Sunday, February 5, 2012, AM | 1 Comment
When you go into an electronic store where computers are sold, you hear a lot of terminology about components that go inside the computer. The important thing is “what are you going to use it for?” If your primary goal is to use it for playing games, you ought to buy a computer that has lots of memory, disk storage, high speed processor and more.
Generally, anything you want to buy for the game computer must contain ultra high memory, disk space, processor and high speed Internet access in case you want to play games with other folks in the world. One of the best in gaming computers is one known as Alienware.
To understand today’s terminology, we should go back to how it all started. A couple of years ago, I posted articles titled
When you click on the above link, you would find basic definition of lots of terms that are used today.
When you go inside a computer store, the salesperson will bombard you with some technical jargon that sounds mambo jumbo to a newbie. Get familiarized with this mambo jumbo so you can make better decision to buy the computer you want or rather you need.
The salesperson will try to sell you one of the highest end of computers stocked in store regardless whether you need the most powerful computer or not.
Buy what you need
However, you should buy what you need on the basis of four things:
software, speed, system memory, and hard disk.
Before you make up your mind, you ought to know and understand what applications you would be running on the computer. There are two types of computers with two different types of software (Operating System) in the market: Apple and Windows operated computers.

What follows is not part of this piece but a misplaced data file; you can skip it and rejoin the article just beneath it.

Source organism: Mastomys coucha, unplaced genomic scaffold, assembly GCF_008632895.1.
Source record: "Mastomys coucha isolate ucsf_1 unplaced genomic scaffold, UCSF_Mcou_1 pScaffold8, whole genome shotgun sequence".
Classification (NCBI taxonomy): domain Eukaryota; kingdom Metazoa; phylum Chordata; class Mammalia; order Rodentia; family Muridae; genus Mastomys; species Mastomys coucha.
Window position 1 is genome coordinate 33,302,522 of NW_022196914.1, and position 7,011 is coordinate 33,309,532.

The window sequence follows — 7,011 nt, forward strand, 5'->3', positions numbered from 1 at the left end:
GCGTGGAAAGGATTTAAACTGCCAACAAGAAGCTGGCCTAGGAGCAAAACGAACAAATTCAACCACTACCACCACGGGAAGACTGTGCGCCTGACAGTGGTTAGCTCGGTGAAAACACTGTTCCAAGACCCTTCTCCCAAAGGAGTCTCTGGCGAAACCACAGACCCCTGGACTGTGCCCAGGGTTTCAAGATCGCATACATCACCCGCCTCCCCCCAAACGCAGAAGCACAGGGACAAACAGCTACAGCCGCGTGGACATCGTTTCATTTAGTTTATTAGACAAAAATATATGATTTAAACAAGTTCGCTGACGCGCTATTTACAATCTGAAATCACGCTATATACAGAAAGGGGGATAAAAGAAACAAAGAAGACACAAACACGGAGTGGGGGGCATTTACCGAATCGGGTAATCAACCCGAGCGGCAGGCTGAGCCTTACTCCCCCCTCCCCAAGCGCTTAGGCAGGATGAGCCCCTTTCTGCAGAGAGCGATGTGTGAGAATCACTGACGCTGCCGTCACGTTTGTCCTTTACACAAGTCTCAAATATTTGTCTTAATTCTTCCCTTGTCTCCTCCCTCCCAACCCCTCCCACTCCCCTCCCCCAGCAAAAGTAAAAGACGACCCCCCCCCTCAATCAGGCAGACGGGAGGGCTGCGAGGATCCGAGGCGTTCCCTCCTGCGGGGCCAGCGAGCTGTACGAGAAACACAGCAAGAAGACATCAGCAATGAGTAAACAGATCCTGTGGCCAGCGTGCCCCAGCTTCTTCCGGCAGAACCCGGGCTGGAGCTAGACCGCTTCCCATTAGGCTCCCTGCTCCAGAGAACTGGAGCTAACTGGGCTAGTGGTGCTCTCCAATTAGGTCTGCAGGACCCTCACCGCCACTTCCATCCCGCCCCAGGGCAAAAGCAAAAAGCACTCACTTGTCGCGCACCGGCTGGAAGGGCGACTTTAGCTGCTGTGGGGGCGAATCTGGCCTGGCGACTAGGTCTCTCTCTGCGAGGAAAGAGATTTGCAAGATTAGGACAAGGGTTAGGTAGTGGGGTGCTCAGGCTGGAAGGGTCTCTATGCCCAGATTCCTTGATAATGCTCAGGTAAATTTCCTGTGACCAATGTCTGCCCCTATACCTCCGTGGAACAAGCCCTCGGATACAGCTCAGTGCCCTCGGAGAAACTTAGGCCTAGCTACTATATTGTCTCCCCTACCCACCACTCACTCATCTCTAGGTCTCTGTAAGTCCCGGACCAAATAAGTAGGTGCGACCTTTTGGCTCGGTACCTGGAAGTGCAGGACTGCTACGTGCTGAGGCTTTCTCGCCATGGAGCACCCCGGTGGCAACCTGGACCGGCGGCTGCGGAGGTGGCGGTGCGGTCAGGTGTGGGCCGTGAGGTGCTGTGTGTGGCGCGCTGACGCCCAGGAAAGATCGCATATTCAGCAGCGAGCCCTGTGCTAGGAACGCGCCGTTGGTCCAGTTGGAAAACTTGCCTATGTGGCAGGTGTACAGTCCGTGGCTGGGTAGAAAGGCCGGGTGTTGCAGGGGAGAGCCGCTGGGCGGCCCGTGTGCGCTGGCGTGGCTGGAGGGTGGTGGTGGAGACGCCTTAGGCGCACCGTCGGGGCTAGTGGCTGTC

Apple, Inc. provides both hardware and software whereas in the Windows world, hardware and software come from different vendors. Windows software is developed by MicroSoft.
The brain of the computer is known as Central Processor Unit (CPU), processor for short. Any new computer that you may buy has enough processor speed for all your needs.
Generally, when you compare two computers, the one with more speed carries more price. You may or may not need the extra speed.
If you don’t, you will save some money by buying the one with lesser speed. It will still be more than adequate for what you use it for.
Temp Memory aka System Memory
Memory is of two kinds: Temporary and permanent. Temporary memory is located on the motherboard with the Central Processor Unit (CPU – the brain of the computer).
Information (program and data) is loaded from the hard disk (permanent memory) into the temp memory and instructions are executed by the CPU which stops working when power is turned off and so does the temp memory.
When the power is turned on, info is loaded into temp memory and CPU starts executed instructions what the application was developed for.
Most desktop PCs and notebook computers will have at least a few gigabytes (GB) of RAM installed. Adding memory may help boost your computer’s performance. With more system memory, the CPU does not have to go back and forth to the hard disk frequently.
Permanent Memory aka Hard Disk
The hard disk drive is used as storage for Operating System software and other files on your computer. It basically uses electromagnetic technology, so when you turn off the computer, the information stays on it. Your files are safe. They don’t get erased.
The more space you have on the hard disk, the more content it will be able to contain. The hard disk on some desktops and laptops come with one Tera Bytes. That’s 1,000 times one Giga Bytes. You can store many of your favorite movies and TV shows quite easily on it.
In a Nutshell
Some experts say the amount of memory on the motherboard is more important than the speed of the processor which should come as 2GHz or more. The more memory, the better performance of the computer.